Included in the 35 are five genes that encode insulin-like peptides that probably have pivotal roles in the life cycle of the mosquitoes. An ability to interfere with the action of these genes on a large scale could keep the mosquitoes from passing on parasites that cause malaria.
"It is important to know as much as possible about how these insects transmit malaria," said Dr. Mark Brown, an internationally recognized mosquito biologist at UGA. "These genes offer new information on the regulatory processes that make the transmission of disease possible."
The research was published today in the journal Science and was funded by the National Institutes of Health.
Other researchers involved are Dr. Joe Crim and Dr. Stephen Garczynski of the department of cellular biology at UGA; Dr. Michael Riehle, an entomologist, like Brown, from the College of Agricultural and Environmental Sciences at UGA; and Dr. Catherine Hill of the University of Notre Dame.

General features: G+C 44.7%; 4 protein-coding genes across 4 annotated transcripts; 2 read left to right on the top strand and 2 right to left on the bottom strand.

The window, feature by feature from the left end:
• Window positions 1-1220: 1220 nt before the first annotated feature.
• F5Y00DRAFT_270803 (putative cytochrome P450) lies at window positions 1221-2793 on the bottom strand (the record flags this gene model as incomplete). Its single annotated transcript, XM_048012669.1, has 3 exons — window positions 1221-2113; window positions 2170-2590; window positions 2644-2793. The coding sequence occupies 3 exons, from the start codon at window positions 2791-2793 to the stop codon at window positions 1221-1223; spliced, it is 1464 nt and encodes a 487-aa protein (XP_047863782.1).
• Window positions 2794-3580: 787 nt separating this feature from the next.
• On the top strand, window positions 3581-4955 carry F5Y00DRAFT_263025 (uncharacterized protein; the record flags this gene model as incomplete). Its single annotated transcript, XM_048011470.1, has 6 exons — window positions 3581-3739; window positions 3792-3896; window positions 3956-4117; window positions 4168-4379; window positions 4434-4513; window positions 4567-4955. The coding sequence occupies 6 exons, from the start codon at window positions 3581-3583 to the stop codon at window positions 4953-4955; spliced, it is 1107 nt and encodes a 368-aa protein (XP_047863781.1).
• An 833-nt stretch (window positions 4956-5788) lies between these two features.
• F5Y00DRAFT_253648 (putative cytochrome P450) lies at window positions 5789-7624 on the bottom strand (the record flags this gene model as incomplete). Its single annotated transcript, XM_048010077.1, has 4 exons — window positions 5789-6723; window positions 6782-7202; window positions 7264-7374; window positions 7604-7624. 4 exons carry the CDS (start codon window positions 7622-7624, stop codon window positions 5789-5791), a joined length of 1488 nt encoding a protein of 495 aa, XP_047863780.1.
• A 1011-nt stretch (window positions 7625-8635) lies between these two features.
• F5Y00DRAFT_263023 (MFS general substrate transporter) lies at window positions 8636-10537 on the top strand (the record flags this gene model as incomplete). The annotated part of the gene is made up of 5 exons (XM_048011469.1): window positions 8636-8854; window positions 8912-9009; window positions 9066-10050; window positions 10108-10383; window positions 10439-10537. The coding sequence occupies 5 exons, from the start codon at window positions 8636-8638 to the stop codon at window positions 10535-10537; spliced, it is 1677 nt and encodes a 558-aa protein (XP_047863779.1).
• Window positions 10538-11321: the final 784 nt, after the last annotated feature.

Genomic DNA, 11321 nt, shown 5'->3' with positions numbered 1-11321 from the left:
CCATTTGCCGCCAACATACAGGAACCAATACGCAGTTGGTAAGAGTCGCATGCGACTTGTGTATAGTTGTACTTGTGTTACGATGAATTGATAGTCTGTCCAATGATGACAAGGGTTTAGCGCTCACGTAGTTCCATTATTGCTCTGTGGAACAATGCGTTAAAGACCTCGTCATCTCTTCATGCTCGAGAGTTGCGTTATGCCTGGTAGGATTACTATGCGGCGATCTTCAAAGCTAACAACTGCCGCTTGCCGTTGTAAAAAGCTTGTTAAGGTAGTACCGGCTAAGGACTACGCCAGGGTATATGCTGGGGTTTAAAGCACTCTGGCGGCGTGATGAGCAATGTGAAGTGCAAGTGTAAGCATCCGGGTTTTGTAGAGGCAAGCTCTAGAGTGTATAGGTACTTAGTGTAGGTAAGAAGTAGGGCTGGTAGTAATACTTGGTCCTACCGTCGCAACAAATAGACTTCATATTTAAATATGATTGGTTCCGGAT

Malaria is one of the planet's deadliest diseases and one of the leading causes of sickness and death in the developing world. According World Health Organization statistics from the late 1990s, there are 300 to 500 million clinical cases of malaria each year resulting in 1.5 to 2.7 million deaths. Children aged one to four are the most vulnerable to infection and death. Malaria is responsible for as many as half the deaths of African children under the age of five. The disease kills more than one million children--2,800 per day--each year in Africa alone. In regions of intense transmission, 40 percent of toddlers may die of acute malaria.